One on one with NSSMC exec Shinya Higuchi
Jan 15, 2013 | 04:37 PM
| Jo Isenberg-O’Loughlin
TOKYO Caught in a blistering crossfire, Japans top and third-largest steelmakers are revisiting a formula that transformed that nations sector from a war-torn industry in the mid-1940s into a global steel powerhouse three decades later.
Newly merged and almost 40 years after what some consider a peak year for the Japanese steel industry in 1973, Nippon Steel & Sumitomo Metal Corp. (NSSMC) today finds itself in the midst of a battle as heated as either faced alone.
The combined entity is counting on pure size (economies of scale), technological prowess and a carefully focused drive into select downstream joint ventures with local partners in key emerging markets to answer the competitive challenges posed by upstart mills in China, South Korea and Taiwan. NSSMC, along with Japans other major integrated mills, is waging what might be called the War for the East and the growth in steel consumption that the region promises against a backdrop of a slumping global economy abroad and 10 years of deflation, a stubbornly high yen and political dysfunction at home.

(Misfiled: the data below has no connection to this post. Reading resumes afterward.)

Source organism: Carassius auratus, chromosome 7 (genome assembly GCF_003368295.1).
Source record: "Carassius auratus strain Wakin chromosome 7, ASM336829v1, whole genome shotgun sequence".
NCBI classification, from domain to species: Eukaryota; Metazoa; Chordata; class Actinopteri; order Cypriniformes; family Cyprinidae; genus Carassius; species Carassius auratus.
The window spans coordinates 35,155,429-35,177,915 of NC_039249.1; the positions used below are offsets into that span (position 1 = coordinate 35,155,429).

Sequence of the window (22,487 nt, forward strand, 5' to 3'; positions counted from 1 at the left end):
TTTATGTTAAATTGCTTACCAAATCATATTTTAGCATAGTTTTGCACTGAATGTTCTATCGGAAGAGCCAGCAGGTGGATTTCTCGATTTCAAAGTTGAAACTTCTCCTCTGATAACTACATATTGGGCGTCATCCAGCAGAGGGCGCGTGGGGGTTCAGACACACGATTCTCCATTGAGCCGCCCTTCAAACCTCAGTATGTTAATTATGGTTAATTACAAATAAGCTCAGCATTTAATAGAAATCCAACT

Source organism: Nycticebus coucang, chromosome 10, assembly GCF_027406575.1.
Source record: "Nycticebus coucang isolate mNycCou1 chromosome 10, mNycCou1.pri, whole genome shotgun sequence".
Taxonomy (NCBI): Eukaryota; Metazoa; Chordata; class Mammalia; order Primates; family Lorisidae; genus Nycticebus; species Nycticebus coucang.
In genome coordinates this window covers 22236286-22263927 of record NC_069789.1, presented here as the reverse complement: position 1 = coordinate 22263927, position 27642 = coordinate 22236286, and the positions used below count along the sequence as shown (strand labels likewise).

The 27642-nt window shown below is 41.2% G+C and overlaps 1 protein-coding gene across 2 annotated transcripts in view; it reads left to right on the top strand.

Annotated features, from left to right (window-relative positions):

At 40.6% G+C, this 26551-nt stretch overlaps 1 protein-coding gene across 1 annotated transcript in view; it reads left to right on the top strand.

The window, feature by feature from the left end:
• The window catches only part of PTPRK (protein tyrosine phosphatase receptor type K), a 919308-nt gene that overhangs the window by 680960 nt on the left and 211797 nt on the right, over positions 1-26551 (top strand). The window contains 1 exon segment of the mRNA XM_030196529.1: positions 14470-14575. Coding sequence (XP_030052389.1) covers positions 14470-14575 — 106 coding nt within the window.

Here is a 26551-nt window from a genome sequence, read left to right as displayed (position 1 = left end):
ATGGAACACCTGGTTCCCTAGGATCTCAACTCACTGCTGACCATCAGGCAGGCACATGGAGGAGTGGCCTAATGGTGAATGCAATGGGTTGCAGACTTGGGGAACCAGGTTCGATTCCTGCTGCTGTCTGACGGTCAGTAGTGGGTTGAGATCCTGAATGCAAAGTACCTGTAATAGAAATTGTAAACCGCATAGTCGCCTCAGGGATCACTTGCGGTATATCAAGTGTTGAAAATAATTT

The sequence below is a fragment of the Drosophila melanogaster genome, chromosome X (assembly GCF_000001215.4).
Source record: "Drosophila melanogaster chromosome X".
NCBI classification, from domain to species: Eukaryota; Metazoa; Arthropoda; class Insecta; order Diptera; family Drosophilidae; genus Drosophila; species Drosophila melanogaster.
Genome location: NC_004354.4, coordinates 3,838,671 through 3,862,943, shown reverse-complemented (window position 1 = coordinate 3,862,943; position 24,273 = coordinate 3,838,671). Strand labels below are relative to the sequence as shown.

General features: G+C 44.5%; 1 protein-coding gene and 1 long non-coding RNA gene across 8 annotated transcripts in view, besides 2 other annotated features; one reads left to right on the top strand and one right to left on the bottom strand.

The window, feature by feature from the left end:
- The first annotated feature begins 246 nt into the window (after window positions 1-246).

Based on 2011 crude steel production data from the World Steel Association, the Nippon Steel Corp./Sumitomo Metal Industries Ltd. merger created the worlds second-largest steelmakersporting a combined 45.1 million tonnes, well behind ArcelorMittal SAs 97.2 million tonnes but a hair ahead of 44.4 million tonnes at Chinas Heibei Iron & Group Co. Ltd.
Although officially finalized Oct. 1, 2012, the roots of the merger date back almost a decade, Shinya Higuchi, representative director and executive vice president and member of the board, told AMM in an exclusive interview at NSSMCs Tokyo headquarters.....
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